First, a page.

- #1

- 261

- 2

Consider a free particle, say an electron, moving through free space. I have done the calculations, and concluded that the wavepacket must spread -- that is, get wider. However, this does not make sense to me. How can the wavepacket spread with time? That is, why doesn't the wavepacket just translate?

Then I realized that if the wavepacket just translated, we could determine the particle's momentum from its translation.

My questions:

- What does the spreading of the wavepacket with time represent?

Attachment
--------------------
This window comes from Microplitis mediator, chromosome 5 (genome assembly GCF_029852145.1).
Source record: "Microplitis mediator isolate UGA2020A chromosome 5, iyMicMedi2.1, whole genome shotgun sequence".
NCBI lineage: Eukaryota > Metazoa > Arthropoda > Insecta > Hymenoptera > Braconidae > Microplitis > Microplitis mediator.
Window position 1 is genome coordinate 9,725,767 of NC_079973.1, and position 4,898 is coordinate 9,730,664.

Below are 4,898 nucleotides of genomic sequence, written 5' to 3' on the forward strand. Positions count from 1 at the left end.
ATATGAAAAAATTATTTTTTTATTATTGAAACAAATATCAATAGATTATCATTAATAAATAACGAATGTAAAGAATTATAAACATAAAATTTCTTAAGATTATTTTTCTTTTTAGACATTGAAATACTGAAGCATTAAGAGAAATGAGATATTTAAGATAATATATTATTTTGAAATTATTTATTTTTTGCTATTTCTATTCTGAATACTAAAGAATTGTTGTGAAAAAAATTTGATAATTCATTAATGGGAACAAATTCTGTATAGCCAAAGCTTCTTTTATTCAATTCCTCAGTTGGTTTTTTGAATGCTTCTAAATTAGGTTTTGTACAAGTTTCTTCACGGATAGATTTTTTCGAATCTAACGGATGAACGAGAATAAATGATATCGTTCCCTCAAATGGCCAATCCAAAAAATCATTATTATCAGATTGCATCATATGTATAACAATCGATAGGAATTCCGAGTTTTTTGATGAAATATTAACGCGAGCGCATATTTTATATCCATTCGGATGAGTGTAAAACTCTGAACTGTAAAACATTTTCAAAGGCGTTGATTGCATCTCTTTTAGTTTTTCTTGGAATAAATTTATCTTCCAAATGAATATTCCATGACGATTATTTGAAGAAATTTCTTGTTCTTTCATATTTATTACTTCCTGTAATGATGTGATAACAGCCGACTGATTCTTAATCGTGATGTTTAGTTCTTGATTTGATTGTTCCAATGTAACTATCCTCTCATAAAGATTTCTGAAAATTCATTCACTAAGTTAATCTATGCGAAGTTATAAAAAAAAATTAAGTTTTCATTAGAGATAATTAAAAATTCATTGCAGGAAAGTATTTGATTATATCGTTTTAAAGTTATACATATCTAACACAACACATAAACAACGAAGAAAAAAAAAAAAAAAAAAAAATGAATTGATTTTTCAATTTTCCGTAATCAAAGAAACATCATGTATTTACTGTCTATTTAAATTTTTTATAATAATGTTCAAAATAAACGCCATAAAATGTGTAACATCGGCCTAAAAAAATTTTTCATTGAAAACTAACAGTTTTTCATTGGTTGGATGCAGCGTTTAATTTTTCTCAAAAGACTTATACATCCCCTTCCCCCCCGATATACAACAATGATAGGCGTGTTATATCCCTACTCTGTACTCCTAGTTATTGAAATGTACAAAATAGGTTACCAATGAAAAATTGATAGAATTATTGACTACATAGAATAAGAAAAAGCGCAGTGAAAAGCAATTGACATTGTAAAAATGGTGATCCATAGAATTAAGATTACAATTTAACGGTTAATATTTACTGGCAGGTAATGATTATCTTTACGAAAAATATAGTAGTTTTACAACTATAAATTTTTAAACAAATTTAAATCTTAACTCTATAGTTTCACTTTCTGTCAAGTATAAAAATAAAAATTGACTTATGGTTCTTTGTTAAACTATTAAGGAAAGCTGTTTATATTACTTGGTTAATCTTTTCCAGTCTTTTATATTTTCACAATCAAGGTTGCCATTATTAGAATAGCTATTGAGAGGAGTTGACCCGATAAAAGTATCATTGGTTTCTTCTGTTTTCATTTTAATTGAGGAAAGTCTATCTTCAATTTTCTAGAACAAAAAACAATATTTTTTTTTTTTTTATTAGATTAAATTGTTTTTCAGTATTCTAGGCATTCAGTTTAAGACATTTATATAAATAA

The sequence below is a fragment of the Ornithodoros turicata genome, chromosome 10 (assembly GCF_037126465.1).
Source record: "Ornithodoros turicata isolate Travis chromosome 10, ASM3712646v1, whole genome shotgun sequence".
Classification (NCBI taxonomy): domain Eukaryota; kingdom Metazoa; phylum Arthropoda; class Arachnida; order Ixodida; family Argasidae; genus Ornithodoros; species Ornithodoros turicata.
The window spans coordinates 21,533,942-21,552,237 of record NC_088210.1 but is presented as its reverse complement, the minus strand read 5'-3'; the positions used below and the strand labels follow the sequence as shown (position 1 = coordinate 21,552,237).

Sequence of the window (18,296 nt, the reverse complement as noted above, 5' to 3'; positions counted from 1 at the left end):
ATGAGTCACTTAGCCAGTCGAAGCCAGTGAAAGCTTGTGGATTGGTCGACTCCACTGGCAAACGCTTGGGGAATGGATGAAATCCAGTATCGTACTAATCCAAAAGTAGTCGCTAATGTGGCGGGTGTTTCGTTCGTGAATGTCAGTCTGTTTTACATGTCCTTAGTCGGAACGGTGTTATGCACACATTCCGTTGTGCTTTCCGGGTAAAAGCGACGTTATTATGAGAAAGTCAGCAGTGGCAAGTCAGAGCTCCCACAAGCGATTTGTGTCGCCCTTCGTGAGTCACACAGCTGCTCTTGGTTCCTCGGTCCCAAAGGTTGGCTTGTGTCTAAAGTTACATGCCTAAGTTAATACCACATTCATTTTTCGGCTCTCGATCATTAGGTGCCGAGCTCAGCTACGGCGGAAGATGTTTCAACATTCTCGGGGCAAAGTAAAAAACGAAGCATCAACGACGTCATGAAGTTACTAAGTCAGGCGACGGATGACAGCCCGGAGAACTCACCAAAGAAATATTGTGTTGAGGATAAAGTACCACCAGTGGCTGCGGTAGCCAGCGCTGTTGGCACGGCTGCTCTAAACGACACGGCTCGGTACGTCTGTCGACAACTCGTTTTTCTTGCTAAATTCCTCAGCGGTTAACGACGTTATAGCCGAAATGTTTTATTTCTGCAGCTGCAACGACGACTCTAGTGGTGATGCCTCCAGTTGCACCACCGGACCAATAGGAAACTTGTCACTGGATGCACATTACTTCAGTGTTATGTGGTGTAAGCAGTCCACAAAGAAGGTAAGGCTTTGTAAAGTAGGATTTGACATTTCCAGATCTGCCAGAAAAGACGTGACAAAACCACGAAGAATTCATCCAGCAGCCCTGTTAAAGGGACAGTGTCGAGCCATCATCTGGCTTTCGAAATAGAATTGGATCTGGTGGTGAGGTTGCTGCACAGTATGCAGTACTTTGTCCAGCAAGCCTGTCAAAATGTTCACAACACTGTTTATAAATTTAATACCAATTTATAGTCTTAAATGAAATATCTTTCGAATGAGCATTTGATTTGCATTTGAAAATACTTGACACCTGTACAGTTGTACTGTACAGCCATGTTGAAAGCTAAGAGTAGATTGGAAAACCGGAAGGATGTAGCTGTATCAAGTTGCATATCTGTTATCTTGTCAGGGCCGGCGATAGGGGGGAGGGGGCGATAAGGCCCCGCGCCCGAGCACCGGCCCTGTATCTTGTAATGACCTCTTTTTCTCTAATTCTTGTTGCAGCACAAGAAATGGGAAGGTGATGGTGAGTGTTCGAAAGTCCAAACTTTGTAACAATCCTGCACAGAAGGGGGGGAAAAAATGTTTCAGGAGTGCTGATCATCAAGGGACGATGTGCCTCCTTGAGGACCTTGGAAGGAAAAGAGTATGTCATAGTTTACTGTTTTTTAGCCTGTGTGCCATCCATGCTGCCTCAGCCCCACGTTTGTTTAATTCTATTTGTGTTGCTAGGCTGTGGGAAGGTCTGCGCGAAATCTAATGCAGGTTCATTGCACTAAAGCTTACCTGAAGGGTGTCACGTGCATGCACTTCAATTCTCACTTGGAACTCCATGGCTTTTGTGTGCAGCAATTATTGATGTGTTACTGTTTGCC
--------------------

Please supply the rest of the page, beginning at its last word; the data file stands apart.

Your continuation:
- Would spreading appear to both an observer at rest and a non-relativistic observer in motion?
- Why does the "hump" in the packet flatten out as time goes on? (I know the mathematics, but I'm not sure what it represents.)
- Am I right in assuming that the momentum wave function [tex]\phi(k)[/tex] is constant with respect to time?

Thanks for your assistance.